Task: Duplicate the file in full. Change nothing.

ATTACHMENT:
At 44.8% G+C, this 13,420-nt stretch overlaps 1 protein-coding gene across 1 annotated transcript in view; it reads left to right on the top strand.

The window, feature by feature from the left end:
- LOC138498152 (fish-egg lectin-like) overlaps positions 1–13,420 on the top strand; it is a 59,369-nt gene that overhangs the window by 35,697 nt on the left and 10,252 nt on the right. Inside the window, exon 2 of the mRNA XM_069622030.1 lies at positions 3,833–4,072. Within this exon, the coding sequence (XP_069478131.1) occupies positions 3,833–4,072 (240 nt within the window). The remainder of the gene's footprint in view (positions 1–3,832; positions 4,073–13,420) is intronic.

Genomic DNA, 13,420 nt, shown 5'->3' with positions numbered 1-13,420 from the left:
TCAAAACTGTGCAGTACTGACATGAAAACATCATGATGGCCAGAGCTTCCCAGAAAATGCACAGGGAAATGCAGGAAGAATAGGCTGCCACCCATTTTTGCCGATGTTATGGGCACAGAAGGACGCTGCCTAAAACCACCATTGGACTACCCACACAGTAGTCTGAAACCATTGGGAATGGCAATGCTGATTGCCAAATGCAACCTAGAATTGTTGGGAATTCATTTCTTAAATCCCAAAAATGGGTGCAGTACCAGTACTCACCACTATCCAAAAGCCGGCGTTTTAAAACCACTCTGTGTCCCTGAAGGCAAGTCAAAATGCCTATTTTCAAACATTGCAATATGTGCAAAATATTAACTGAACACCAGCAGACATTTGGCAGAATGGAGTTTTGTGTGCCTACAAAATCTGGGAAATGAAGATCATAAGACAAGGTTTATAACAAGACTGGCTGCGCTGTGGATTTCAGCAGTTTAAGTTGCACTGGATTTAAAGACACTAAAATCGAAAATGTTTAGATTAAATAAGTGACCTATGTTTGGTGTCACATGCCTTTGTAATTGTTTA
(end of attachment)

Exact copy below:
At 44.8% G+C, this 13,420-nt stretch overlaps 1 protein-coding gene across 1 annotated transcript in view; it reads left to right on the top strand.

The window, feature by feature from the left end:
- LOC138498152 (fish-egg lectin-like) overlaps positions 1–13,420 on the top strand; it is a 59,369-nt gene that overhangs the window by 35,697 nt on the left and 10,252 nt on the right. Inside the window, exon 2 of the mRNA XM_069622030.1 lies at positions 3,833–4,072. Within this exon, the coding sequence (XP_069478131.1) occupies positions 3,833–4,072 (240 nt within the window). The remainder of the gene's footprint in view (positions 1–3,832; positions 4,073–13,420) is intronic.

Genomic DNA, 13,420 nt, shown 5'->3' with positions numbered 1-13,420 from the left:
TCAAAACTGTGCAGTACTGACATGAAAACATCATGATGGCCAGAGCTTCCCAGAAAATGCACAGGGAAATGCAGGAAGAATAGGCTGCCACCCATTTTTGCCGATGTTATGGGCACAGAAGGACGCTGCCTAAAACCACCATTGGACTACCCACACAGTAGTCTGAAACCATTGGGAATGGCAATGCTGATTGCCAAATGCAACCTAGAATTGTTGGGAATTCATTTCTTAAATCCCAAAAATGGGTGCAGTACCAGTACTCACCACTATCCAAAAGCCGGCGTTTTAAAACCACTCTGTGTCCCTGAAGGCAAGTCAAAATGCCTATTTTCAAACATTGCAATATGTGCAAAATATTAACTGAACACCAGCAGACATTTGGCAGAATGGAGTTTTGTGTGCCTACAAAATCTGGGAAATGAAGATCATAAGACAAGGTTTATAACAAGACTGGCTGCGCTGTGGATTTCAGCAGTTTAAGTTGCACTGGATTTAAAGACACTAAAATCGAAAATGTTTAGATTAAATAAGTGACCTATGTTTGGTGTCACATGCCTTTGTAATTGTTTA